Estimates vary, but scientists believe the Delta variant is perhaps two to three times more transmissible than the original virus that first emerged from China in 2019. In the absence of any mitigating public-health measures, every 10 people infected with the original virus would go on to infect 25 people, on average. With Delta, 10 infections would likely result in between 60 to 70 new infections, a big increase.
That puts the threshold for so-called herd immunity, or what some scientists prefer to call community protection or population immunity, further out of reach. Where previously governments and public health officials had hoped herd immunity might have been achievable with between 60% and 70% of the population vaccinated, Delta means that threshold is likely between 80% to 90%, said Mark Woolhouse, professor of infectious disease epidemiology at the University of Edinburgh.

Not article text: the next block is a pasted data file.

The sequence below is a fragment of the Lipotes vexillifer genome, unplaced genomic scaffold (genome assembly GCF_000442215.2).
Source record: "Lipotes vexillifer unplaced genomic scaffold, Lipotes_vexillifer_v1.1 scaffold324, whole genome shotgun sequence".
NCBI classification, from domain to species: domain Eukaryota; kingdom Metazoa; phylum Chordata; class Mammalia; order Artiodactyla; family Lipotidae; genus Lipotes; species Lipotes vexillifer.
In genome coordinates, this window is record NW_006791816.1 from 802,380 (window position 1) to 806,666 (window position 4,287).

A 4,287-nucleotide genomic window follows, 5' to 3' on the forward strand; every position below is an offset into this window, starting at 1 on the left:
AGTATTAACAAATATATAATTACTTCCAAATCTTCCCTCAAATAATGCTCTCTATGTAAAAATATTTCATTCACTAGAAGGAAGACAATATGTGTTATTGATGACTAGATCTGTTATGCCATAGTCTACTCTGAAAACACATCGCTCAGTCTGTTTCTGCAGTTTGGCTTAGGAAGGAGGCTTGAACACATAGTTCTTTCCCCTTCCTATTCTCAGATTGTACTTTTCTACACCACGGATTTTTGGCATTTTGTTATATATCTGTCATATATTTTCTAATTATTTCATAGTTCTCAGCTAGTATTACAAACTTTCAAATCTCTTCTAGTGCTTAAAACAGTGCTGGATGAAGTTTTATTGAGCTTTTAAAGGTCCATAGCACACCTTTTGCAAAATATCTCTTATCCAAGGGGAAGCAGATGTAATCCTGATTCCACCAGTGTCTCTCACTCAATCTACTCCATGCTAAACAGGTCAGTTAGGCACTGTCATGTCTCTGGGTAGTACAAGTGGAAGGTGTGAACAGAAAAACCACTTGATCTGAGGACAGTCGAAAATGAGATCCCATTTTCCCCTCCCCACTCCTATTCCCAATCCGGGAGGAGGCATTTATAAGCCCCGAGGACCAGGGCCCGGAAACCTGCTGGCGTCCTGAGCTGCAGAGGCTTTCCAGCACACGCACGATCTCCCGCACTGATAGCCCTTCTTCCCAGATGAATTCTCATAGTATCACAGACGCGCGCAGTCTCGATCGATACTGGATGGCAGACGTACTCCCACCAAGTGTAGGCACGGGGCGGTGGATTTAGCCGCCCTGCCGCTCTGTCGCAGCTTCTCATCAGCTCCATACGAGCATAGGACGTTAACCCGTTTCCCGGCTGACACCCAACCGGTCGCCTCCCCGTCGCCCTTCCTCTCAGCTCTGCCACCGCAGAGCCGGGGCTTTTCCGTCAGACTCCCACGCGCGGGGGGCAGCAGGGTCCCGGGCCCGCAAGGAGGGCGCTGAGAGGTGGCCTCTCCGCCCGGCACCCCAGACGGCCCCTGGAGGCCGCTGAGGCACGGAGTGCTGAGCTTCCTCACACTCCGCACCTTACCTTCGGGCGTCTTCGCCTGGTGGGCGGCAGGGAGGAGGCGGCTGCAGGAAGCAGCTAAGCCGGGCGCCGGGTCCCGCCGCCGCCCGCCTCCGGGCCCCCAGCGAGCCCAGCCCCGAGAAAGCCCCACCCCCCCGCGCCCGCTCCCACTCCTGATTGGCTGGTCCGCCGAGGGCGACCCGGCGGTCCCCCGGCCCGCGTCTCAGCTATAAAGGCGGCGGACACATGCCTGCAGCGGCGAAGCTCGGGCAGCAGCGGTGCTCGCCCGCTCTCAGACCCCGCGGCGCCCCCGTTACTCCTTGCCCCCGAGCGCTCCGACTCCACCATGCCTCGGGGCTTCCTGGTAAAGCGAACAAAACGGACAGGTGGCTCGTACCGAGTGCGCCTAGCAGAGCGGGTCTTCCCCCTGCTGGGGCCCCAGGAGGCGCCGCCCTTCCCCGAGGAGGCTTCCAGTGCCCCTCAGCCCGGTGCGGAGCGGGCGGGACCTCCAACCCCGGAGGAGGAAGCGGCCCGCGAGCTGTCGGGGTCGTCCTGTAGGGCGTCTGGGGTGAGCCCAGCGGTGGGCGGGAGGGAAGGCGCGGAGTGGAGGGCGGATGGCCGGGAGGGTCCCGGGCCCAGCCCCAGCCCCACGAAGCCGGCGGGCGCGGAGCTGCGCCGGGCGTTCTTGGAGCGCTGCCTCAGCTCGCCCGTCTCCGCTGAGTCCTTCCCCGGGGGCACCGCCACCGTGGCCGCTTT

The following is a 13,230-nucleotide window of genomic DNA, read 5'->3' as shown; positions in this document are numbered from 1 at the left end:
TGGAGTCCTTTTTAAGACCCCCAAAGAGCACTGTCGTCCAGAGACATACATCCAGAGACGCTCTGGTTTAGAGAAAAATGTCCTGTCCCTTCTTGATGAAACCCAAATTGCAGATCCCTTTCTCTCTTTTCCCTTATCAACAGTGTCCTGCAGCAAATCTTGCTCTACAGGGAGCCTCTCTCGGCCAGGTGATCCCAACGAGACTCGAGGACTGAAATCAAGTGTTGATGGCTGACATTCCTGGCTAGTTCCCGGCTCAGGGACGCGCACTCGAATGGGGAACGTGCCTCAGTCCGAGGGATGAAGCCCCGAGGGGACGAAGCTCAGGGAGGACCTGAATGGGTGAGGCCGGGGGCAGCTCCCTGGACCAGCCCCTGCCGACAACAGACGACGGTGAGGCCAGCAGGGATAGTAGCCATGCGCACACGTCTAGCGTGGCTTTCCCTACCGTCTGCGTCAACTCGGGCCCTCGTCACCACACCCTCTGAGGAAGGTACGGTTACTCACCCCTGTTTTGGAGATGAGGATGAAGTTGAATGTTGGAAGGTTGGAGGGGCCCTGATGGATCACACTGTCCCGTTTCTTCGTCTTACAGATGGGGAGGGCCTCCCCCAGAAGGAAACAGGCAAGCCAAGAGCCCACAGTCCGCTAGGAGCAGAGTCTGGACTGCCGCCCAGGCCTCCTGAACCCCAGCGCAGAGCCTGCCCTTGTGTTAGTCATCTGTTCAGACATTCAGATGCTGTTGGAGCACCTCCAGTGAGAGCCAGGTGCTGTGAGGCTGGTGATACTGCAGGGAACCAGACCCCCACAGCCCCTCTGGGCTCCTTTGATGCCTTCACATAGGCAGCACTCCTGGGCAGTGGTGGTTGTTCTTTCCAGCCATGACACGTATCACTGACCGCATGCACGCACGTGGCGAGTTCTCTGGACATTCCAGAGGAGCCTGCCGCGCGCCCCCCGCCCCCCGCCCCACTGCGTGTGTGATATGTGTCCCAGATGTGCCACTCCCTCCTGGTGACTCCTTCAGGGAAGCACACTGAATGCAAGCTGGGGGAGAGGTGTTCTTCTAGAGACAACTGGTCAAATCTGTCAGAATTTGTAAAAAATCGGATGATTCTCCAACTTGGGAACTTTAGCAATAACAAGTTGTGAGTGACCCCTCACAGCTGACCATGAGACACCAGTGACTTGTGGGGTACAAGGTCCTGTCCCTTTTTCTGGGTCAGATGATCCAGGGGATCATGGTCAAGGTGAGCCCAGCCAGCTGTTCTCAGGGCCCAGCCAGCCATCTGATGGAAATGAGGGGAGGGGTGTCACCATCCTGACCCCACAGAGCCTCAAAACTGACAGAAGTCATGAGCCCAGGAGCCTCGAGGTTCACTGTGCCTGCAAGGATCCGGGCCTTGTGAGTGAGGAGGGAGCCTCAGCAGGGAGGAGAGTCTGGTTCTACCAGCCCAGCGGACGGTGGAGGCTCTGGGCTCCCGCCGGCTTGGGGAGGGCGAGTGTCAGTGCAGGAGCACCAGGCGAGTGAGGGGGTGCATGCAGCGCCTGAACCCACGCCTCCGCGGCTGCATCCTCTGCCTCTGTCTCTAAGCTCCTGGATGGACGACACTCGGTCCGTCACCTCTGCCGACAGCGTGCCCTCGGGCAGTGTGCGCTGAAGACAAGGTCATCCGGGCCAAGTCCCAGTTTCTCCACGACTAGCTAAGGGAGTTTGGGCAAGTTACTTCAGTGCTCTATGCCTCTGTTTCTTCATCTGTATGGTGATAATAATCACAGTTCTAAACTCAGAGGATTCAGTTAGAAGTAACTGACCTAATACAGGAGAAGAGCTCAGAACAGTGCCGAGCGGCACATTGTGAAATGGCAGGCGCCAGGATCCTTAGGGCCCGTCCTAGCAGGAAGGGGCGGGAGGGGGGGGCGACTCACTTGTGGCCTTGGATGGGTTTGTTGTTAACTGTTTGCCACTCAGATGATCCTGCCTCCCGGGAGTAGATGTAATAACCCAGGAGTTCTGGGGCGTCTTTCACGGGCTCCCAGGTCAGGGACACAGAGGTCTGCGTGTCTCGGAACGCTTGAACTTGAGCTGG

Some estimates put the threshold higher still, at more than 95%, once vaccines’ less than 100% effectiveness at reducing viral transmission has been taken into account. On top of that, there is uncertainty over how long the protection afforded by vaccines lasts or if new variants may emerge that can sidestep such defenses.
“Because the herd immunity bar has been raised so high, it is not a question of when we will get there, but if we will get there,” said Prof. Woolhouse.